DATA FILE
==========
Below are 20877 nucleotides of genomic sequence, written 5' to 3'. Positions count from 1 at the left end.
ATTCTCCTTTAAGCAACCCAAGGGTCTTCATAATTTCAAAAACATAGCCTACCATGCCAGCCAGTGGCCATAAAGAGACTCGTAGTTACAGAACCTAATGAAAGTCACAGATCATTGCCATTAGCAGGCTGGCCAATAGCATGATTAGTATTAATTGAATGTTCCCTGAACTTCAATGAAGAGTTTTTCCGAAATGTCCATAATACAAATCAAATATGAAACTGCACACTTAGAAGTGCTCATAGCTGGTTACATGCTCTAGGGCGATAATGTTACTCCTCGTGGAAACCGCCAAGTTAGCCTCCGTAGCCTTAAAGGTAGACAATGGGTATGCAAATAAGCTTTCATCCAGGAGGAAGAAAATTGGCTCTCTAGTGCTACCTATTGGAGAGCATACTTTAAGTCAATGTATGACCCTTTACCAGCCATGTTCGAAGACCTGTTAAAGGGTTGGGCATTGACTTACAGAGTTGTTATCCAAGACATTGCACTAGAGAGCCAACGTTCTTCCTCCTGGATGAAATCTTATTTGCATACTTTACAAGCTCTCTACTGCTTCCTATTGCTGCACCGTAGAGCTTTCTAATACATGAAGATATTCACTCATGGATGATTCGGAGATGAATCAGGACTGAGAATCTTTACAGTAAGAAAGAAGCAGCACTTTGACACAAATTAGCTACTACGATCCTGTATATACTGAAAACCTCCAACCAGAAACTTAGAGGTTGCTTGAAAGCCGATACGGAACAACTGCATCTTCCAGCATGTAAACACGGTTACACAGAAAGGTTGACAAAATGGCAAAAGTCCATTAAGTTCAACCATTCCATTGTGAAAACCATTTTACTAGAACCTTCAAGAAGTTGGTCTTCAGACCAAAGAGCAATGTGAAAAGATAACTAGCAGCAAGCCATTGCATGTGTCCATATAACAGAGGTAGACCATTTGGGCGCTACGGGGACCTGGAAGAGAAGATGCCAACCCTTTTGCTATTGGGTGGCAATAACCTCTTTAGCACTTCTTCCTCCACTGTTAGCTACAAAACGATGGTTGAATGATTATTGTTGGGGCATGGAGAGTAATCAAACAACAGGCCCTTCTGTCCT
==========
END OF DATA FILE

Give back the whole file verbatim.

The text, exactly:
Below are 20877 nucleotides of genomic sequence, written 5' to 3'. Positions count from 1 at the left end.
ATTCTCCTTTAAGCAACCCAAGGGTCTTCATAATTTCAAAAACATAGCCTACCATGCCAGCCAGTGGCCATAAAGAGACTCGTAGTTACAGAACCTAATGAAAGTCACAGATCATTGCCATTAGCAGGCTGGCCAATAGCATGATTAGTATTAATTGAATGTTCCCTGAACTTCAATGAAGAGTTTTTCCGAAATGTCCATAATACAAATCAAATATGAAACTGCACACTTAGAAGTGCTCATAGCTGGTTACATGCTCTAGGGCGATAATGTTACTCCTCGTGGAAACCGCCAAGTTAGCCTCCGTAGCCTTAAAGGTAGACAATGGGTATGCAAATAAGCTTTCATCCAGGAGGAAGAAAATTGGCTCTCTAGTGCTACCTATTGGAGAGCATACTTTAAGTCAATGTATGACCCTTTACCAGCCATGTTCGAAGACCTGTTAAAGGGTTGGGCATTGACTTACAGAGTTGTTATCCAAGACATTGCACTAGAGAGCCAACGTTCTTCCTCCTGGATGAAATCTTATTTGCATACTTTACAAGCTCTCTACTGCTTCCTATTGCTGCACCGTAGAGCTTTCTAATACATGAAGATATTCACTCATGGATGATTCGGAGATGAATCAGGACTGAGAATCTTTACAGTAAGAAAGAAGCAGCACTTTGACACAAATTAGCTACTACGATCCTGTATATACTGAAAACCTCCAACCAGAAACTTAGAGGTTGCTTGAAAGCCGATACGGAACAACTGCATCTTCCAGCATGTAAACACGGTTACACAGAAAGGTTGACAAAATGGCAAAAGTCCATTAAGTTCAACCATTCCATTGTGAAAACCATTTTACTAGAACCTTCAAGAAGTTGGTCTTCAGACCAAAGAGCAATGTGAAAAGATAACTAGCAGCAAGCCATTGCATGTGTCCATATAACAGAGGTAGACCATTTGGGCGCTACGGGGACCTGGAAGAGAAGATGCCAACCCTTTTGCTATTGGGTGGCAATAACCTCTTTAGCACTTCTTCCTCCACTGTTAGCTACAAAACGATGGTTGAATGATTATTGTTGGGGCATGGAGAGTAATCAAACAACAGGCCCTTCTGTCCT